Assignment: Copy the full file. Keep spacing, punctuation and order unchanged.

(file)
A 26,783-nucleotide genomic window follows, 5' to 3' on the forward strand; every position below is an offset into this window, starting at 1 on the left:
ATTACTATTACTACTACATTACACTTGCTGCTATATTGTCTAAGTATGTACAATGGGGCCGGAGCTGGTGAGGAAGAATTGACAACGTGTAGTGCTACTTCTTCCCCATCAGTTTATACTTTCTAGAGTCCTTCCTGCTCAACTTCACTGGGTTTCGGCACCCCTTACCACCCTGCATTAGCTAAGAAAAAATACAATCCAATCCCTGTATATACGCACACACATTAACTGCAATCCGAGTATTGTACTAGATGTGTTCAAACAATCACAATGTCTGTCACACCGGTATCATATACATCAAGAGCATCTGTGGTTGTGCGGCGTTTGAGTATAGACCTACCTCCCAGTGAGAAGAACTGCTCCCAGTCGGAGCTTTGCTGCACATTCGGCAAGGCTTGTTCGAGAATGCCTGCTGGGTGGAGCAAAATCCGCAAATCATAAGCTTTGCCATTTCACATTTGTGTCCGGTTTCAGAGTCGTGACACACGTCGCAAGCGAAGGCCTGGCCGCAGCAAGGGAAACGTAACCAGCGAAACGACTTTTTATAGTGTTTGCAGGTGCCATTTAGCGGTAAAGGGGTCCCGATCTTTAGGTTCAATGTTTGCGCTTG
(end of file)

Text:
A 26,783-nucleotide genomic window follows, 5' to 3' on the forward strand; every position below is an offset into this window, starting at 1 on the left:
ATTACTATTACTACTACATTACACTTGCTGCTATATTGTCTAAGTATGTACAATGGGGCCGGAGCTGGTGAGGAAGAATTGACAACGTGTAGTGCTACTTCTTCCCCATCAGTTTATACTTTCTAGAGTCCTTCCTGCTCAACTTCACTGGGTTTCGGCACCCCTTACCACCCTGCATTAGCTAAGAAAAAATACAATCCAATCCCTGTATATACGCACACACATTAACTGCAATCCGAGTATTGTACTAGATGTGTTCAAACAATCACAATGTCTGTCACACCGGTATCATATACATCAAGAGCATCTGTGGTTGTGCGGCGTTTGAGTATAGACCTACCTCCCAGTGAGAAGAACTGCTCCCAGTCGGAGCTTTGCTGCACATTCGGCAAGGCTTGTTCGAGAATGCCTGCTGGGTGGAGCAAAATCCGCAAATCATAAGCTTTGCCATTTCACATTTGTGTCCGGTTTCAGAGTCGTGACACACGTCGCAAGCGAAGGCCTGGCCGCAGCAAGGGAAACGTAACCAGCGAAACGACTTTTTATAGTGTTTGCAGGTGCCATTTAGCGGTAAAGGGGTCCCGATCTTTAGGTTCAATGTTTGCGCTTG